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Geekette Mai Blog

The Dynamic pages load!!

Effective web pages are the result of mmany different factors, including compelling content, good design, and attention to details, such as how fast the page load

In other words, instead of your web server pushing the page experience to the user, the server push script over the Internet.  The script then uses the power of the user's computer to make the page come alive.

Pages with scripts like these can be called dynamic pages  By moving the processing from the server side to the client(user)side, you get better performance and you can personalize the user experience.


One of my 3 months project at J&J Cordis Corporation for Convert Ms Excel to Ms Access application with is putting the current Date/previous of time the new Processing Engineer got all Training Date into a Forms now is Web page,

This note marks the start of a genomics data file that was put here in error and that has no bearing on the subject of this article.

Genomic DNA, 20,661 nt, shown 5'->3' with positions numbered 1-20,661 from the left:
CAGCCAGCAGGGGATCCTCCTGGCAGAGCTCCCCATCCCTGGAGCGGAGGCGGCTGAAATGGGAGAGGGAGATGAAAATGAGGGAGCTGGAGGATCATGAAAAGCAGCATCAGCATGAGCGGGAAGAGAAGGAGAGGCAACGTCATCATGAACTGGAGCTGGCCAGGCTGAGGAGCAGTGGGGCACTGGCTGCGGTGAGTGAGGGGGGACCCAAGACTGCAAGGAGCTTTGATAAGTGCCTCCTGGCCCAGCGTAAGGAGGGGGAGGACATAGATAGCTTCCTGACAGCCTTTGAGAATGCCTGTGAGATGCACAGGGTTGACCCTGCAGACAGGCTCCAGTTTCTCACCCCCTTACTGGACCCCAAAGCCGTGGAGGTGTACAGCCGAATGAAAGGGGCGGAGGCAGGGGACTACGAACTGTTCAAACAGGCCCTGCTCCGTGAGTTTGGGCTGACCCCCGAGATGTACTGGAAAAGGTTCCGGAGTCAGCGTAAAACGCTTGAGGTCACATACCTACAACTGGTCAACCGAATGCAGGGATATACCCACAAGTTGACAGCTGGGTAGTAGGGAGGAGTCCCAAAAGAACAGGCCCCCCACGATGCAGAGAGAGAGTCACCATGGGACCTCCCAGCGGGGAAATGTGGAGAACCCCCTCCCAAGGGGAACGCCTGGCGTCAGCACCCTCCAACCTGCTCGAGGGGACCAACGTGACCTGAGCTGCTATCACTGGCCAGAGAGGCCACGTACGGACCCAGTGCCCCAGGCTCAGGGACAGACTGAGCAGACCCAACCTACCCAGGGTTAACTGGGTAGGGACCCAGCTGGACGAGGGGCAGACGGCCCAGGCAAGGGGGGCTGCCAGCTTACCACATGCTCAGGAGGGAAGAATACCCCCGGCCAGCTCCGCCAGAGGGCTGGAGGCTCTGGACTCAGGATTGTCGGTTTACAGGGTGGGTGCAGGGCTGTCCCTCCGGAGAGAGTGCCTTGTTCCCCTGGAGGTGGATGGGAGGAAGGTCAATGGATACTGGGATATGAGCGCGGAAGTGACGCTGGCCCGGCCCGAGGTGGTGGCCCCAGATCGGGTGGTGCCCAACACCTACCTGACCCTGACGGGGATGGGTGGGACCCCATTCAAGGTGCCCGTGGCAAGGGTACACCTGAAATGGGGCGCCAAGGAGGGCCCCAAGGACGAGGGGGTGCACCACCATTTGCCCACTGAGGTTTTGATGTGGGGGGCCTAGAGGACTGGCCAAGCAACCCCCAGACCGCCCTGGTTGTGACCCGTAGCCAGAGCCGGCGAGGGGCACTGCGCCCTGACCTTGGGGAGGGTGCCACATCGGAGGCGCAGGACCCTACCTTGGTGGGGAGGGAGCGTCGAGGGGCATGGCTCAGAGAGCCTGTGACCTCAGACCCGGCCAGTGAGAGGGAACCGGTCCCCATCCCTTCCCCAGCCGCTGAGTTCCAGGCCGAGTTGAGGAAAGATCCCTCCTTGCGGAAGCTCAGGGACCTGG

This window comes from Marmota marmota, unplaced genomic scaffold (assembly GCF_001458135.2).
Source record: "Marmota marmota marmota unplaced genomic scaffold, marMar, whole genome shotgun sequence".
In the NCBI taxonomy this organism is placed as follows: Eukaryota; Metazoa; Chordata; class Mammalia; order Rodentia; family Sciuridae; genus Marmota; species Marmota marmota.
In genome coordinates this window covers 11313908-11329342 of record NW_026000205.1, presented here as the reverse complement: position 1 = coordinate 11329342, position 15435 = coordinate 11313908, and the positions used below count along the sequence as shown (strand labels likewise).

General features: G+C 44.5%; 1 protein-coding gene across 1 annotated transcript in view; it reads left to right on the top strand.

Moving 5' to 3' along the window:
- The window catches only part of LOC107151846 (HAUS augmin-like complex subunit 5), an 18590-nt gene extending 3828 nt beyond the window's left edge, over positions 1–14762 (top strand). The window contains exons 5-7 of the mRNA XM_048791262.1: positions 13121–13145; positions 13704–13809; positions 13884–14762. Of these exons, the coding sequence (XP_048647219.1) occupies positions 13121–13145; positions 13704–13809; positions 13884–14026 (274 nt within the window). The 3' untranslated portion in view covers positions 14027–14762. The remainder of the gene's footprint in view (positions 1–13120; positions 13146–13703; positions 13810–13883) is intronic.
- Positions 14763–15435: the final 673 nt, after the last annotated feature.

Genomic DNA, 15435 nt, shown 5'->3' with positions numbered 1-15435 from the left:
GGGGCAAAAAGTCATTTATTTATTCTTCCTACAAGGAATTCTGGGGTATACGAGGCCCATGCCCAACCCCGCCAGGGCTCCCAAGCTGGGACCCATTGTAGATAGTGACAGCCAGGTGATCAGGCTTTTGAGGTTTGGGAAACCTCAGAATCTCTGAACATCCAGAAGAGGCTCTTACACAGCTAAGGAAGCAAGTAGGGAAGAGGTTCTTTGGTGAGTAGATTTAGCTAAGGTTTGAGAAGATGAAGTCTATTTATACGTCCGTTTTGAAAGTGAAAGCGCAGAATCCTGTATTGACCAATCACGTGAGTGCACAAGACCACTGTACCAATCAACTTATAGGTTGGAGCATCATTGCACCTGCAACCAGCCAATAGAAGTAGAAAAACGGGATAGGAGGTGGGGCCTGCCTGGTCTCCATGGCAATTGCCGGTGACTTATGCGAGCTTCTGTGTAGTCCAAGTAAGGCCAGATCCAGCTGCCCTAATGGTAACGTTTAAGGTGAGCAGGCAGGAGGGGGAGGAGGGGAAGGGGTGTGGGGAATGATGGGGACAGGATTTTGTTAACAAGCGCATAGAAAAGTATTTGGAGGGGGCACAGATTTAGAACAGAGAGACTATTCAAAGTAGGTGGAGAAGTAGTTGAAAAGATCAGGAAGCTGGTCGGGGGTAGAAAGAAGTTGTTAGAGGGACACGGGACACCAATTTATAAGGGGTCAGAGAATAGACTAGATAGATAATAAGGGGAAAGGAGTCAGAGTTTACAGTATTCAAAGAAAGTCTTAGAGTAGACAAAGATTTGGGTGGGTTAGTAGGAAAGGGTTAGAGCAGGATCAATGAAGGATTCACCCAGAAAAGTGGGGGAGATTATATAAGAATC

Back then I was not familiar much with Date Time as much like today.

which is gets as a number in Access and it's very suck!!. Today I can can manipulate that figure in many ways, 


because javascript has to handle the conversion from the number the computer uses into textual date you can understand:

 

a. window.onload = iniDate;

When the document loads call iniDate( ).

 

b.var dayName= new array("Sunday", "Monday", "Tuesday", "Wednessday", "Thursday", "Friday", "Saturday");

First, we need to create a new array that contains the day of the week.  Make sure to use commas to seperate the items in the array; and because they are text string, each item must enclosed in quotes.  The array gets assigned to the variable dayName.

 

c. var MonName= new array("January", "February", "March", "April", "May", "June", "July", "august", "September", "October", "November", "December");

 

d. var now = new Date( ) ;

The last thing to do in this first section is to tell javarScript to create a new Date Object, call is now, and fill it with the current date.

e. var dtString = dayName[now.getDay( )] + ", " + monName[now.getMonth( )] + " " + now.getDate ( ) ;

The object dayName[now.getDay ( )] is read from right to left; getday( ) is the javarscript method that gets today's day of the week, and asking now for it gets today's of the week. 

The numerical result reference one of the entries in the array dayName